As they enjoy a day off work every year on July 6, few Czechs give much thought to the man behind the holiday. In the Czech calendar this date marks the feast of the early 15th century religious reformer, Jan Hus. In fact, it is a rather grim anniversary that we are remembering. On July 6 1415, Jan Hus (or John Huss, as he is sometimes known in English) was burned at the stake as a heretic in the southern German city of Constance. It was a time of deep schisms within the Roman Catholic Church, and from the Bethlehem Chapel in Prague Hus had preached the ideal of a poor church, built on the authority of the Bible itself rather than the church hierarchy. His execution as a heretic was followed by the rapid spread of what came to be known as the Hussite movement, sowing many of the seeds for the reformation in Central Europe.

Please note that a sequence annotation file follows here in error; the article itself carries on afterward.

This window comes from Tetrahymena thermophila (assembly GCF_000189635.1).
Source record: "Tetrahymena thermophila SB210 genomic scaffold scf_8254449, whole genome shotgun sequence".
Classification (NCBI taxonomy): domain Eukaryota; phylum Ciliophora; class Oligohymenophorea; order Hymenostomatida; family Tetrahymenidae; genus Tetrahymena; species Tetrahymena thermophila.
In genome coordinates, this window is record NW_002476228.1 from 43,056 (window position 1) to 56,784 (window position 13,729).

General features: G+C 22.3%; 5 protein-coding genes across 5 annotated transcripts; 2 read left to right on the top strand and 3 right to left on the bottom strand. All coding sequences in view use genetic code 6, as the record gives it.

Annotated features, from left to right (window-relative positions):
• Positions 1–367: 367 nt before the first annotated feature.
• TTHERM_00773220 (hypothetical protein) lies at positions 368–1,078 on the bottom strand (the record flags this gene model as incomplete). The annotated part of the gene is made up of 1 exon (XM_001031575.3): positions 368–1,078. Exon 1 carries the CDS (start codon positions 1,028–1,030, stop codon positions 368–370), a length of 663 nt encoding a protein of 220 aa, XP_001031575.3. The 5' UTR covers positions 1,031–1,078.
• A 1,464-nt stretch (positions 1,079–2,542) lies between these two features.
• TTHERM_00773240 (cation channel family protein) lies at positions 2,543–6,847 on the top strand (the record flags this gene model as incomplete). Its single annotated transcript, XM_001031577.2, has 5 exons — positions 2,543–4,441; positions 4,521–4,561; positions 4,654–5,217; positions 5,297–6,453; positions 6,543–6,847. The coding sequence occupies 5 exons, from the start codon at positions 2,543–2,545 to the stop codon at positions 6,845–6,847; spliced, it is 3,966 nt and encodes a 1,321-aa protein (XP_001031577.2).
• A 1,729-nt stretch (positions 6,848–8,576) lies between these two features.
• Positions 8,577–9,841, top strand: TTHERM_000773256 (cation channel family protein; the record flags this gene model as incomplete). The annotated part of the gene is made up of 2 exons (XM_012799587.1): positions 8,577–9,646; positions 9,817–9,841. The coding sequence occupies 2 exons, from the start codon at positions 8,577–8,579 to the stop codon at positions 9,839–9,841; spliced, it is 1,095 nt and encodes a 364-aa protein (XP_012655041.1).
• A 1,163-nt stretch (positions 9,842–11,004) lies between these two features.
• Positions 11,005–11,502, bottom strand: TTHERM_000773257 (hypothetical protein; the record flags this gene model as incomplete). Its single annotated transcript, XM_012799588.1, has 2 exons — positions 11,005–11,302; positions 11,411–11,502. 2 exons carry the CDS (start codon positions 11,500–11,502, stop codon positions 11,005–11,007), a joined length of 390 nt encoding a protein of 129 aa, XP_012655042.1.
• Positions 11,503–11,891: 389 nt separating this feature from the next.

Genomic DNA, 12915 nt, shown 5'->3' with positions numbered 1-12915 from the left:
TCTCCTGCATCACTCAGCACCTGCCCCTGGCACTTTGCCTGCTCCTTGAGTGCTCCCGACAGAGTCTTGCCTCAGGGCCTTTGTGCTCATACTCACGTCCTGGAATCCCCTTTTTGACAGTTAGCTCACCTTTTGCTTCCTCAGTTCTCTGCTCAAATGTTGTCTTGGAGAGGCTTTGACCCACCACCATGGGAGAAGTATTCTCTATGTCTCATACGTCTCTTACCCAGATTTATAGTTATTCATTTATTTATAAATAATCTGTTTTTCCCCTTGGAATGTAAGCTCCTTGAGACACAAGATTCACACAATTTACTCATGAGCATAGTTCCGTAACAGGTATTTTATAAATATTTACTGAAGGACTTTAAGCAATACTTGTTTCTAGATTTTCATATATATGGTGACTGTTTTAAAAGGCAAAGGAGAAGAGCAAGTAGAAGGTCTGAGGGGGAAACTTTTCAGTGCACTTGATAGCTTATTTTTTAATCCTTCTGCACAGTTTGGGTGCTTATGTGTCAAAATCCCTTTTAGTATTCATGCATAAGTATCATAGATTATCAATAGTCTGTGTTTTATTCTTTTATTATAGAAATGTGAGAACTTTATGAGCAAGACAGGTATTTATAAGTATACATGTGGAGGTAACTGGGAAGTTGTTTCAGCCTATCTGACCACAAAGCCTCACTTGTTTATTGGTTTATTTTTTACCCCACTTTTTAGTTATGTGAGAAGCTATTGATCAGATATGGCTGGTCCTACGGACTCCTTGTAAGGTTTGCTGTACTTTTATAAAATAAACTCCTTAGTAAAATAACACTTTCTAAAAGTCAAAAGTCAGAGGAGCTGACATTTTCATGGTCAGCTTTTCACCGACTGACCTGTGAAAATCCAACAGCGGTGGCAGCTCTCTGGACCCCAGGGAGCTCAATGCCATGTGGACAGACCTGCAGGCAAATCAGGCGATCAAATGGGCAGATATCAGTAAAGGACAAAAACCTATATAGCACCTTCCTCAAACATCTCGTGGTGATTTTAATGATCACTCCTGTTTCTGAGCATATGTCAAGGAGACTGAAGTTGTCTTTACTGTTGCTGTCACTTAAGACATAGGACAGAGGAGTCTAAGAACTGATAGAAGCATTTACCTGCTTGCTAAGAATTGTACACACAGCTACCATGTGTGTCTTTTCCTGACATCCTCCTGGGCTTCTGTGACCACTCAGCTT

Jan Hus is traditionally also seen as a Czech national hero. Again and again he has been hailed as a symbol of the struggle for Czech self determination. But his legacy is a complex one. In the course of the Hussite wars following his death in the 15th century, acts of great cruelty were committed in his name, in more recent years – in the 1950s – Hus even came to be hailed as the first Czech communist. And then there is the paradox of Jan Hus, the good Catholic, who came to be seen as a symbol of the European reformation.
To talk about his fascinating and continuing legacy, I am joined by three Hus scholars. Two are originally from Canada: David Holeton, who teaches at the Theological Faculty here in Prague, and Thomas Fudge, whose book “Jan Hus: Religious Reform and Social Revolution in Bohemia” has just been published. And my third guest also teaches at Prague’s Theological Faculty. He is Peter Moree, originally from the Netherlands, but settled in Prague for over two decades.
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